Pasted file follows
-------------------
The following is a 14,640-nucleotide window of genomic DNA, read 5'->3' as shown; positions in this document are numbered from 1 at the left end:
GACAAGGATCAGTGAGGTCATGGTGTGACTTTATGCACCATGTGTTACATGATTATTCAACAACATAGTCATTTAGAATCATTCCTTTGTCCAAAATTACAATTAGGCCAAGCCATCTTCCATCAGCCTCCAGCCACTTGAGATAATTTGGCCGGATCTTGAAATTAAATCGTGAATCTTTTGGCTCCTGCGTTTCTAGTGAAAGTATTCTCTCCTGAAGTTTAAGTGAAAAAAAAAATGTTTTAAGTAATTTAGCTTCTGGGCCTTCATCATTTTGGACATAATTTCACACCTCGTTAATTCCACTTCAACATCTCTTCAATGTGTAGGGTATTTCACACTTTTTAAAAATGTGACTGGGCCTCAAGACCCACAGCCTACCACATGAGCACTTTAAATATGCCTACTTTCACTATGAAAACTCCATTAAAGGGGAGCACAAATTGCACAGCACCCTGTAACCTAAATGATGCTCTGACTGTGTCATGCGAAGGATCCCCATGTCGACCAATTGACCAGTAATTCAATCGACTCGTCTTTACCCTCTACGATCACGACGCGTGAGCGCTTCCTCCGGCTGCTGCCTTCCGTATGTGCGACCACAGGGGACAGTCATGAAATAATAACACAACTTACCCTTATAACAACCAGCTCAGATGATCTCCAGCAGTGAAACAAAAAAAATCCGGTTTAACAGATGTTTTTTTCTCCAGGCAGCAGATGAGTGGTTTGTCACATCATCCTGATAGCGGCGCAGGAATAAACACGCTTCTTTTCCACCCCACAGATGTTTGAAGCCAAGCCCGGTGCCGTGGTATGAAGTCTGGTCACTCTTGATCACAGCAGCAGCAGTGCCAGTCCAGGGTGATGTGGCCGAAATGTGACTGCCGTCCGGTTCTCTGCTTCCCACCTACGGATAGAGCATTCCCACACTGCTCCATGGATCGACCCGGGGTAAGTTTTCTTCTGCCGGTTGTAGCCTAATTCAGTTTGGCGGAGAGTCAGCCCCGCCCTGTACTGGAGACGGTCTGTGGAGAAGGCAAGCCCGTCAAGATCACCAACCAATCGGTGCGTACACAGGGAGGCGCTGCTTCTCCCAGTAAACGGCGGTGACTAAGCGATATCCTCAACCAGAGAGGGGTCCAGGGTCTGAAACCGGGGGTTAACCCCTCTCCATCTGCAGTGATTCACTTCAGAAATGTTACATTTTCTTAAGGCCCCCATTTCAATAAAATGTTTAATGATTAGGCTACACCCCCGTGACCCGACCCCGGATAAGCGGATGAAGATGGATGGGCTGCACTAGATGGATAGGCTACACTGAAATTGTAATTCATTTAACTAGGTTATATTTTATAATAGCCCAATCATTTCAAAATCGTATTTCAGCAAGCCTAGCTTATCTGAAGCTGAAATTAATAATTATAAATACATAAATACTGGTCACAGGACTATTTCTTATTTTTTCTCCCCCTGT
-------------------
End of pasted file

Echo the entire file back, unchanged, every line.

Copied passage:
The following is a 14,640-nucleotide window of genomic DNA, read 5'->3' as shown; positions in this document are numbered from 1 at the left end:
GACAAGGATCAGTGAGGTCATGGTGTGACTTTATGCACCATGTGTTACATGATTATTCAACAACATAGTCATTTAGAATCATTCCTTTGTCCAAAATTACAATTAGGCCAAGCCATCTTCCATCAGCCTCCAGCCACTTGAGATAATTTGGCCGGATCTTGAAATTAAATCGTGAATCTTTTGGCTCCTGCGTTTCTAGTGAAAGTATTCTCTCCTGAAGTTTAAGTGAAAAAAAAAATGTTTTAAGTAATTTAGCTTCTGGGCCTTCATCATTTTGGACATAATTTCACACCTCGTTAATTCCACTTCAACATCTCTTCAATGTGTAGGGTATTTCACACTTTTTAAAAATGTGACTGGGCCTCAAGACCCACAGCCTACCACATGAGCACTTTAAATATGCCTACTTTCACTATGAAAACTCCATTAAAGGGGAGCACAAATTGCACAGCACCCTGTAACCTAAATGATGCTCTGACTGTGTCATGCGAAGGATCCCCATGTCGACCAATTGACCAGTAATTCAATCGACTCGTCTTTACCCTCTACGATCACGACGCGTGAGCGCTTCCTCCGGCTGCTGCCTTCCGTATGTGCGACCACAGGGGACAGTCATGAAATAATAACACAACTTACCCTTATAACAACCAGCTCAGATGATCTCCAGCAGTGAAACAAAAAAAATCCGGTTTAACAGATGTTTTTTTCTCCAGGCAGCAGATGAGTGGTTTGTCACATCATCCTGATAGCGGCGCAGGAATAAACACGCTTCTTTTCCACCCCACAGATGTTTGAAGCCAAGCCCGGTGCCGTGGTATGAAGTCTGGTCACTCTTGATCACAGCAGCAGCAGTGCCAGTCCAGGGTGATGTGGCCGAAATGTGACTGCCGTCCGGTTCTCTGCTTCCCACCTACGGATAGAGCATTCCCACACTGCTCCATGGATCGACCCGGGGTAAGTTTTCTTCTGCCGGTTGTAGCCTAATTCAGTTTGGCGGAGAGTCAGCCCCGCCCTGTACTGGAGACGGTCTGTGGAGAAGGCAAGCCCGTCAAGATCACCAACCAATCGGTGCGTACACAGGGAGGCGCTGCTTCTCCCAGTAAACGGCGGTGACTAAGCGATATCCTCAACCAGAGAGGGGTCCAGGGTCTGAAACCGGGGGTTAACCCCTCTCCATCTGCAGTGATTCACTTCAGAAATGTTACATTTTCTTAAGGCCCCCATTTCAATAAAATGTTTAATGATTAGGCTACACCCCCGTGACCCGACCCCGGATAAGCGGATGAAGATGGATGGGCTGCACTAGATGGATAGGCTACACTGAAATTGTAATTCATTTAACTAGGTTATATTTTATAATAGCCCAATCATTTCAAAATCGTATTTCAGCAAGCCTAGCTTATCTGAAGCTGAAATTAATAATTATAAATACATAAATACTGGTCACAGGACTATTTCTTATTTTTTCTCCCCCTGT